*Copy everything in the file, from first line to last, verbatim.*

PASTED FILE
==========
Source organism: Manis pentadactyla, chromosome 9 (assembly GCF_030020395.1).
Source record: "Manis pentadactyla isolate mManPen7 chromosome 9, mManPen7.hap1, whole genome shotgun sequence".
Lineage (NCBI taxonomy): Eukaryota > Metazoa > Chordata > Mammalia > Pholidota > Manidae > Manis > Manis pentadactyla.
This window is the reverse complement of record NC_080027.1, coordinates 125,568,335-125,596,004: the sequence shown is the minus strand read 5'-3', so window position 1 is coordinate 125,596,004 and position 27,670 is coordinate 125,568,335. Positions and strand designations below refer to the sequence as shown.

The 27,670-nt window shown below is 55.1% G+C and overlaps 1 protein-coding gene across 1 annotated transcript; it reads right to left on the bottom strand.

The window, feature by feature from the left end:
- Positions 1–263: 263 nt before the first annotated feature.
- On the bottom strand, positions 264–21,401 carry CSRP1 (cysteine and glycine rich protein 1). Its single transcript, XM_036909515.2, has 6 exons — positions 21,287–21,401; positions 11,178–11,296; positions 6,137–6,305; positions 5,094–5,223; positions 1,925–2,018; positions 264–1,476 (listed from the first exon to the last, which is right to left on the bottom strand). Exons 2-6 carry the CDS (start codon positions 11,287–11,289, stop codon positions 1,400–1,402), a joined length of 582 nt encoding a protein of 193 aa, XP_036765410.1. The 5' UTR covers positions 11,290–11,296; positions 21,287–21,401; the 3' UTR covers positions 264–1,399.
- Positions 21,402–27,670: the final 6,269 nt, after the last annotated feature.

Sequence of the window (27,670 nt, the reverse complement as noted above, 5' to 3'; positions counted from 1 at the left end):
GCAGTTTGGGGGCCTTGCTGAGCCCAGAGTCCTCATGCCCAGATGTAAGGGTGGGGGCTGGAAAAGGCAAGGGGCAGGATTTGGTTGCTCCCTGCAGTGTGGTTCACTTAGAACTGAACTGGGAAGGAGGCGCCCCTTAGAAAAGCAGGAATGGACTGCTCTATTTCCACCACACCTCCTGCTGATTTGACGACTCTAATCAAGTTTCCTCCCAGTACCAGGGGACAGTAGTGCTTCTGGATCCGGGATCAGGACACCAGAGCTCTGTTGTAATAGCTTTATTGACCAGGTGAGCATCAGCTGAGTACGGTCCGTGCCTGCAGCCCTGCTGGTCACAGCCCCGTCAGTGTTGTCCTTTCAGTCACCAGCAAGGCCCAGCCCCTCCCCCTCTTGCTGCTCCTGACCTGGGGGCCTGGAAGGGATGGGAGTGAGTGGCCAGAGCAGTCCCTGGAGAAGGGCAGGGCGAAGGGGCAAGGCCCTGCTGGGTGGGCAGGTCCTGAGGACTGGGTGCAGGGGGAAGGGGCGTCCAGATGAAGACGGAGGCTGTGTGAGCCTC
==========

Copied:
Source organism: Manis pentadactyla, chromosome 9 (assembly GCF_030020395.1).
Source record: "Manis pentadactyla isolate mManPen7 chromosome 9, mManPen7.hap1, whole genome shotgun sequence".
Lineage (NCBI taxonomy): Eukaryota > Metazoa > Chordata > Mammalia > Pholidota > Manidae > Manis > Manis pentadactyla.
This window is the reverse complement of record NC_080027.1, coordinates 125,568,335-125,596,004: the sequence shown is the minus strand read 5'-3', so window position 1 is coordinate 125,596,004 and position 27,670 is coordinate 125,568,335. Positions and strand designations below refer to the sequence as shown.

The 27,670-nt window shown below is 55.1% G+C and overlaps 1 protein-coding gene across 1 annotated transcript; it reads right to left on the bottom strand.

The window, feature by feature from the left end:
- Positions 1–263: 263 nt before the first annotated feature.
- On the bottom strand, positions 264–21,401 carry CSRP1 (cysteine and glycine rich protein 1). Its single transcript, XM_036909515.2, has 6 exons — positions 21,287–21,401; positions 11,178–11,296; positions 6,137–6,305; positions 5,094–5,223; positions 1,925–2,018; positions 264–1,476 (listed from the first exon to the last, which is right to left on the bottom strand). Exons 2-6 carry the CDS (start codon positions 11,287–11,289, stop codon positions 1,400–1,402), a joined length of 582 nt encoding a protein of 193 aa, XP_036765410.1. The 5' UTR covers positions 11,290–11,296; positions 21,287–21,401; the 3' UTR covers positions 264–1,399.
- Positions 21,402–27,670: the final 6,269 nt, after the last annotated feature.

Sequence of the window (27,670 nt, the reverse complement as noted above, 5' to 3'; positions counted from 1 at the left end):
GCAGTTTGGGGGCCTTGCTGAGCCCAGAGTCCTCATGCCCAGATGTAAGGGTGGGGGCTGGAAAAGGCAAGGGGCAGGATTTGGTTGCTCCCTGCAGTGTGGTTCACTTAGAACTGAACTGGGAAGGAGGCGCCCCTTAGAAAAGCAGGAATGGACTGCTCTATTTCCACCACACCTCCTGCTGATTTGACGACTCTAATCAAGTTTCCTCCCAGTACCAGGGGACAGTAGTGCTTCTGGATCCGGGATCAGGACACCAGAGCTCTGTTGTAATAGCTTTATTGACCAGGTGAGCATCAGCTGAGTACGGTCCGTGCCTGCAGCCCTGCTGGTCACAGCCCCGTCAGTGTTGTCCTTTCAGTCACCAGCAAGGCCCAGCCCCTCCCCCTCTTGCTGCTCCTGACCTGGGGGCCTGGAAGGGATGGGAGTGAGTGGCCAGAGCAGTCCCTGGAGAAGGGCAGGGCGAAGGGGCAAGGCCCTGCTGGGTGGGCAGGTCCTGAGGACTGGGTGCAGGGGGAAGGGGCGTCCAGATGAAGACGGAGGCTGTGTGAGCCTC